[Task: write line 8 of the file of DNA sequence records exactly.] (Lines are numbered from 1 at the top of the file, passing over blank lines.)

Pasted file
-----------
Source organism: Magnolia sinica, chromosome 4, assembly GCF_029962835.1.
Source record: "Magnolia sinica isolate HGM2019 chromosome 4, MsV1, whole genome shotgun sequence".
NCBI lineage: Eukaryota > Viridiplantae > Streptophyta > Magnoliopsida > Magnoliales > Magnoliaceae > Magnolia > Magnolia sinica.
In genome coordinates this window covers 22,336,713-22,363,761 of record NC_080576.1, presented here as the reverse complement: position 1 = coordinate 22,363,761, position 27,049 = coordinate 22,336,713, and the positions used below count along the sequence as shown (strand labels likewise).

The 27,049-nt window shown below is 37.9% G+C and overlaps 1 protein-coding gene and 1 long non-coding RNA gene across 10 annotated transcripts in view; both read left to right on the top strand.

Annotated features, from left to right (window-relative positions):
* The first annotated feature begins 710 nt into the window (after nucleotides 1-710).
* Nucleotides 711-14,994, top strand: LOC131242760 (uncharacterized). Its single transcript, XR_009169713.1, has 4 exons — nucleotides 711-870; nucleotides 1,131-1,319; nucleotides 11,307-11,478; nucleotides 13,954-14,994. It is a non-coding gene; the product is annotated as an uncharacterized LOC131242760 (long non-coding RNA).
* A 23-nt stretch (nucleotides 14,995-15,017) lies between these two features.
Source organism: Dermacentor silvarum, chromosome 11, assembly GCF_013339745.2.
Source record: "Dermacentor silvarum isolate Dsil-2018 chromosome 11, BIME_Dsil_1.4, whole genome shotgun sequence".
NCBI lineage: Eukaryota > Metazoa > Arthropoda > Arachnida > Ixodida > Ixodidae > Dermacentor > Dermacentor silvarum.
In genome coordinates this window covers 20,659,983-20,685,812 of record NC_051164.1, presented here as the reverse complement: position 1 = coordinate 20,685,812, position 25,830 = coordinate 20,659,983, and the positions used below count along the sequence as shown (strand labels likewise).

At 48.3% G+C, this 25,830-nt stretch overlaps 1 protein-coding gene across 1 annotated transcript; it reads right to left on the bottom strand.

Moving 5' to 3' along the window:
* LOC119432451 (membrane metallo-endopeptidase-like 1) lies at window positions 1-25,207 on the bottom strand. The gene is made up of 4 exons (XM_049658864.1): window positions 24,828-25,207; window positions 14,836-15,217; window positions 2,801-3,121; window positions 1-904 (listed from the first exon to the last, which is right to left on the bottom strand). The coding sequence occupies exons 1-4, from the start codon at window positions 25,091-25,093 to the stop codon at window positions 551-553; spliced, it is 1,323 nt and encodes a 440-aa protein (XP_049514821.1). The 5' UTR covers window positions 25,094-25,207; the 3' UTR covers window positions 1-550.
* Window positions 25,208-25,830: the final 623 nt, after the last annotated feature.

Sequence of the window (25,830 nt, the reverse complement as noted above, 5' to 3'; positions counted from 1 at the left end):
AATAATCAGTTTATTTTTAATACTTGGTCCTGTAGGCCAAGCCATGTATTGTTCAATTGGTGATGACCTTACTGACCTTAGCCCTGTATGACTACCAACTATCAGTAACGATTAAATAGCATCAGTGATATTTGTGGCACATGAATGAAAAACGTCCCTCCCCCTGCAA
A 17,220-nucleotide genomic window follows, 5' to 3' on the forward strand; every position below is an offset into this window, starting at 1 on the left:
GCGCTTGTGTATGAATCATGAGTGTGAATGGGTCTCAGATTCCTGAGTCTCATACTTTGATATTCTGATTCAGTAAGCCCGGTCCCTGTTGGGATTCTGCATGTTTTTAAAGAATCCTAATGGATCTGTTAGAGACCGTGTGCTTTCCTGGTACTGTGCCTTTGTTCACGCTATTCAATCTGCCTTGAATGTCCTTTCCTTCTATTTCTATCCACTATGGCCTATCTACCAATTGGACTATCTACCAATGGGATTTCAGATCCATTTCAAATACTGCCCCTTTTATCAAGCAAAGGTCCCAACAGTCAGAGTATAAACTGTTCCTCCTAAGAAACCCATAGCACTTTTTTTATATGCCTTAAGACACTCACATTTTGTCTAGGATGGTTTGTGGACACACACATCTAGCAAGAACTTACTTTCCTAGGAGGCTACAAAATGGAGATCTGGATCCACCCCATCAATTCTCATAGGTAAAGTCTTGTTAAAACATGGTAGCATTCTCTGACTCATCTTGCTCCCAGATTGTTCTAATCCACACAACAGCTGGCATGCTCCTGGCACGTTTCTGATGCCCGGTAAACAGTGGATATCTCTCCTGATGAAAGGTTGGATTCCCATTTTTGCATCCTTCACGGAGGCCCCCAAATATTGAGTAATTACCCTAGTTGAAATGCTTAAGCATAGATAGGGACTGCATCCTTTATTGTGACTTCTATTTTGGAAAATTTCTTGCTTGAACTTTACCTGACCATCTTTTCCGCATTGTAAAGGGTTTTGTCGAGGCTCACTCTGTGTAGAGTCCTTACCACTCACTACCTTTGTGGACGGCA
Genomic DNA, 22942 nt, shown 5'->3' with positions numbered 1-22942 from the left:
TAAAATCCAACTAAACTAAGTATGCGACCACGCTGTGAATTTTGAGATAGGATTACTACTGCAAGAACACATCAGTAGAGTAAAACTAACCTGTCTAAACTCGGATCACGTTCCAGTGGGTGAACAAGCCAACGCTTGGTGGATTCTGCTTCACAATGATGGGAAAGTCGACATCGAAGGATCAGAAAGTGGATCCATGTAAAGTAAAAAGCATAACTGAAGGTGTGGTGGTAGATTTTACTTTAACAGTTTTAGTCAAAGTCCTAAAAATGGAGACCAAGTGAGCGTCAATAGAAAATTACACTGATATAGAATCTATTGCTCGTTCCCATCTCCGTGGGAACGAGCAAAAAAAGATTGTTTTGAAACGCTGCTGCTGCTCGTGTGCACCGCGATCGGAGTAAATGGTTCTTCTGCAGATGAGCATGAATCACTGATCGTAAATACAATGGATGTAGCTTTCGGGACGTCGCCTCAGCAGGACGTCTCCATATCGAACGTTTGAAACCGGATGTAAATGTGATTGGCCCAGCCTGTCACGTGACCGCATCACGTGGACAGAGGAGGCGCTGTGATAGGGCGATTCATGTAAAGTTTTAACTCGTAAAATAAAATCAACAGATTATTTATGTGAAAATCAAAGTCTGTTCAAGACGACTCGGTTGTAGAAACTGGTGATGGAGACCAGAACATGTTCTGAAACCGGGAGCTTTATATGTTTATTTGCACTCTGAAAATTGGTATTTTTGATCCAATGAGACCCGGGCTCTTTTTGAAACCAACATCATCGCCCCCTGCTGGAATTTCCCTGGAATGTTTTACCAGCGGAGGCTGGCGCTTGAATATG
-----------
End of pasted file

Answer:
* Nucleotides 711-14,994, top strand: LOC131242760 (uncharacterized). Its single transcript, XR_009169713.1, has 4 exons — nucleotides 711-870; nucleotides 1,131-1,319; nucleotides 11,307-11,478; nucleotides 13,954-14,994. It is a non-coding gene; the product is annotated as an uncharacterized LOC131242760 (long non-coding RNA).